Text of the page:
Blue Mountains - 65 km WSW of Georgetown, in Guyana (#Location: 6° 33' 54"N, 58° 46' 29"W).
  Some 65 holes were drilled during 1955-56 on a plateau in the eastern Blue Mountains, all of which reportedly penetrated commercial-grade bauxite layers. The clay-rich bauxite in this area is overlain by <1 to 3.5 m of high-iron laterite containing up to 70% Fe
2O3 and the bauxite, of unspecified thickness, returned a grade of 50.52% Al2O3, 19.31% Fe2O3, and 2.43% TiO2.
  The bauxite layer is developed on a gently SE dipping peneplain surface, underlain by crystalline basement of the Guiana Shield. To the south, on the banks of the Essequibo River, granite and gneiss are exposed, intruded into the Palaeoproterozoic Barama Group sequence of metamorphosed volcanic and sedimentary rocks. Granitic rocks are reflected in an undulating topography, whereas the Barama Group metamorphic rocks impart a more rugged surface. South from the ENE-WSW trending White Creek, vertically dipping amphibole and chlorite schists, quartzites, phyllites and gondites are tightly folded along east-west axes. The Blue Mountain bauxites trend parallel to and are 1 to 3 km to the south of White Creek. Immediately to the south of White Creek, an elongated flat laterite plateau with an easterly dip overlies chlorite and amphibole schists of the Barama Group. Further to the south again, available basement exposure is predominantly of biotite granite. Tertiary marine and fluvial sands with clays and silts of the Berbice Formation overlie the basement rocks, although the hills appear to have been capped with laterite or ferruginous laterite prior to the deposition of the marine and/or fluvial Berbice sediments. Erosion prior to deposition of the Berbice sediments removed portions of the upper part of the laterite caps and the colluvial and detrital debris were deposited around the flanks of the hills. The detrital deposits were covered by Berbice sediments and renewed erosion produced further debris from the remaining hills which were incorporated into those sediments as boulders and pebbles. The bauxitic boulders that were derived from the original laterite capping may not have initially been bauxitic, but may have been iron-rich initially and then leached to form a suitable combination of SiO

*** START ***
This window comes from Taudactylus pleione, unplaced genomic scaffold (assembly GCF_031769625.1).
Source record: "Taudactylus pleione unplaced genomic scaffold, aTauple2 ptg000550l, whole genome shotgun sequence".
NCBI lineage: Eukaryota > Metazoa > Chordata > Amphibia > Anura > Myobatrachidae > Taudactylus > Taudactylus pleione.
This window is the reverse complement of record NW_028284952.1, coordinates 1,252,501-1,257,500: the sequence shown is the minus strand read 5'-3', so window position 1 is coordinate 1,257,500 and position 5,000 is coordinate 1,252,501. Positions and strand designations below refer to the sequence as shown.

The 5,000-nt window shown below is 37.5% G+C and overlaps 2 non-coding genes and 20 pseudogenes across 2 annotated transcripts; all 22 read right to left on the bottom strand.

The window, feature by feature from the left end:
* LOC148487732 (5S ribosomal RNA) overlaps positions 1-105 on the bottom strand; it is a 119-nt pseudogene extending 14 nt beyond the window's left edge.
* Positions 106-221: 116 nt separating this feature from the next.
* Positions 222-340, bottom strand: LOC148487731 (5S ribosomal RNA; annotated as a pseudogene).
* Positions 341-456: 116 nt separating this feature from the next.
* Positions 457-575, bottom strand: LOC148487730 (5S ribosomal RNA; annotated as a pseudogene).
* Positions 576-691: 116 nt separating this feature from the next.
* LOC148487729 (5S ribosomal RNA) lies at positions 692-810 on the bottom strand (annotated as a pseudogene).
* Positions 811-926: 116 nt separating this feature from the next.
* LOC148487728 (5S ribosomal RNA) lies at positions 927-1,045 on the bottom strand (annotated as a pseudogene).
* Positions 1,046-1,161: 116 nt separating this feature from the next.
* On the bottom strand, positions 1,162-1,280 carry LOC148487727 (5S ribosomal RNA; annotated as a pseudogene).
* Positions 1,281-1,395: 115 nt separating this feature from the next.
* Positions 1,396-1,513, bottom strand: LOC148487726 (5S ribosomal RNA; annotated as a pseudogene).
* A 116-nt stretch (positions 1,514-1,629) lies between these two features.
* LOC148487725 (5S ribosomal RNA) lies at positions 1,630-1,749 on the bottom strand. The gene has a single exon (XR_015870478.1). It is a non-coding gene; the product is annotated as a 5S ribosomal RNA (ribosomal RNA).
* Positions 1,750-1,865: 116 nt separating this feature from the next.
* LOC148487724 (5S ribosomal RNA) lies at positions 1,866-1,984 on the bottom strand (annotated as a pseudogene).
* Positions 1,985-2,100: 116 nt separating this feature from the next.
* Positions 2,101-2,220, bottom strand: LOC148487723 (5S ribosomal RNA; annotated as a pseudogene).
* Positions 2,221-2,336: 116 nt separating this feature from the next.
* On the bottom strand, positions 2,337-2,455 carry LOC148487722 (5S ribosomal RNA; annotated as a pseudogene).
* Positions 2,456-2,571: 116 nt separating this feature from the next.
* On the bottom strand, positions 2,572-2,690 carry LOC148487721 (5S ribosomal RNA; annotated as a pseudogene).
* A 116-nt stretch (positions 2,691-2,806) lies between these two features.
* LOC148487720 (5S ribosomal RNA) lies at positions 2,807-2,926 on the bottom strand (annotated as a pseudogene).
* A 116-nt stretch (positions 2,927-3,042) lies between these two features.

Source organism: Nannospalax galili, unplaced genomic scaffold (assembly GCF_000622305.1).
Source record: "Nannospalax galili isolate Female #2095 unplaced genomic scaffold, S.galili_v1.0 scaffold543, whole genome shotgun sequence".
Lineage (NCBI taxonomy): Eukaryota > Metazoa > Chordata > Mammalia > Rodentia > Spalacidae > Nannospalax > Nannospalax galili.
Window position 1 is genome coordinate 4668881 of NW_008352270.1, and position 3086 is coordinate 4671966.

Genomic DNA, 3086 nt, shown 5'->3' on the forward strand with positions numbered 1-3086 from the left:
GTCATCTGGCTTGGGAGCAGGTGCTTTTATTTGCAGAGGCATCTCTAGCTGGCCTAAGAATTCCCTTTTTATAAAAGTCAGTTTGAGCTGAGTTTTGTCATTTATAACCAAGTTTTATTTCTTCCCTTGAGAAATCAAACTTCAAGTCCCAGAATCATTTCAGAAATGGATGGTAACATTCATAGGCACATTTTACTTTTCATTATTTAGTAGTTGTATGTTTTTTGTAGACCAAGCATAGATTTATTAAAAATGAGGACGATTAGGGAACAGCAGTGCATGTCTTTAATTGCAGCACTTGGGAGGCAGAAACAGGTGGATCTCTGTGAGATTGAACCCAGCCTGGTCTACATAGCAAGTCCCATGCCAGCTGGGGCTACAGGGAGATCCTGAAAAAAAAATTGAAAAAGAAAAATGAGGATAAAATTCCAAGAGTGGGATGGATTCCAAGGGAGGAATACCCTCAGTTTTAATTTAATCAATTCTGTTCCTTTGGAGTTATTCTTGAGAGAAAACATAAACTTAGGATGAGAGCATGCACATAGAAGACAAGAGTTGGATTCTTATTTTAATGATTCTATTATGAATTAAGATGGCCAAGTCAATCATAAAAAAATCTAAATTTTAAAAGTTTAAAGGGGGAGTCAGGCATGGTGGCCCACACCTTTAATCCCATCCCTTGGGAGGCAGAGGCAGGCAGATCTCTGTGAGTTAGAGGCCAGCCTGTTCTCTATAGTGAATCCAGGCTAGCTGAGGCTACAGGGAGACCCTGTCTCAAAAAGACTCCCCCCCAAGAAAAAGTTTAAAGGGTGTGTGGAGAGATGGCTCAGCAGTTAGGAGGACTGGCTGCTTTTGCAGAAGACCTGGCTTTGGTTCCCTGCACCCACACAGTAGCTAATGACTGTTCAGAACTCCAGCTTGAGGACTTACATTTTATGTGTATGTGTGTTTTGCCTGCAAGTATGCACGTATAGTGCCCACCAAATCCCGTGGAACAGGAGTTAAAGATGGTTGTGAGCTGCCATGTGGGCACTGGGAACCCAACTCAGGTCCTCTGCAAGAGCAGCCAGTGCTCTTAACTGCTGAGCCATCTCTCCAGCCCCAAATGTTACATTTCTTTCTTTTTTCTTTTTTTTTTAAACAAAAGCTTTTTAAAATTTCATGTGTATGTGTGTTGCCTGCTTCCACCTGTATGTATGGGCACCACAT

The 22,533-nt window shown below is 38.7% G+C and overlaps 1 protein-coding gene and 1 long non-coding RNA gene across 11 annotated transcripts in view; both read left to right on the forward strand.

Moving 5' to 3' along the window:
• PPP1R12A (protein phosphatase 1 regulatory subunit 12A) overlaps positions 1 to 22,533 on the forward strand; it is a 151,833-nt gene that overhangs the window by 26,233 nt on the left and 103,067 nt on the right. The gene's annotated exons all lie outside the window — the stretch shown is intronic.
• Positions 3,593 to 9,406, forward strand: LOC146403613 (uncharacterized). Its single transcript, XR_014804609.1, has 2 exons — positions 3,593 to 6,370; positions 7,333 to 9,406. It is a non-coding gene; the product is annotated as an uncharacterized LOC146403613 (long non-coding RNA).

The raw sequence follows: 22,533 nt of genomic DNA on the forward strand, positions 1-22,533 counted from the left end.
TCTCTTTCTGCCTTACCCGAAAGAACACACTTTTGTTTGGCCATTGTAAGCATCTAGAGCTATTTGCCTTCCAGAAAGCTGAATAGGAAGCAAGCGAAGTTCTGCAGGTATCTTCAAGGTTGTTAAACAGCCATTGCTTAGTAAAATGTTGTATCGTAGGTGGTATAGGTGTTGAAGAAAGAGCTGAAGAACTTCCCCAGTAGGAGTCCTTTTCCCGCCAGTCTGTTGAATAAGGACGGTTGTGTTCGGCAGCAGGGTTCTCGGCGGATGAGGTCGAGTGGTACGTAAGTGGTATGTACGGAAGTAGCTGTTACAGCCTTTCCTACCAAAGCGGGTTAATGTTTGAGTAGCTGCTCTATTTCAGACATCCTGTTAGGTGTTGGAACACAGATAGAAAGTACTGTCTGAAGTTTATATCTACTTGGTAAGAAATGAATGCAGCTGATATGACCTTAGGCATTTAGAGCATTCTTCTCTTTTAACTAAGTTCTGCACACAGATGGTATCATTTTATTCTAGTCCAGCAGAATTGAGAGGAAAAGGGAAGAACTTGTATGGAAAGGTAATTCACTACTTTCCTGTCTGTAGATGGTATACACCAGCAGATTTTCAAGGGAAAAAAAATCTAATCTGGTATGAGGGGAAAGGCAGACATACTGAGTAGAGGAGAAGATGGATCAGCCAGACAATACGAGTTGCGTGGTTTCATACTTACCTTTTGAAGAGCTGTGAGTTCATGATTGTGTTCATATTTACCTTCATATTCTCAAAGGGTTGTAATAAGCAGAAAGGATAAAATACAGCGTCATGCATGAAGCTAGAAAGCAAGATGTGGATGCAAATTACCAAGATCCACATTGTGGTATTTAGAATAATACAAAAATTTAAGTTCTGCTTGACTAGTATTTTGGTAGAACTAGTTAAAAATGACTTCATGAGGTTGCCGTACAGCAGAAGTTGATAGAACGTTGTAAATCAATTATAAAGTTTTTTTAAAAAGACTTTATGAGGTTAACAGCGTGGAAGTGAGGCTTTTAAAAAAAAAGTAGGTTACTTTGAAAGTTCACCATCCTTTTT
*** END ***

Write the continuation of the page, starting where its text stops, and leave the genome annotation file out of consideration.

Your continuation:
2, Fe2O3 and Al2O3 to constitute ore grades of bauxite.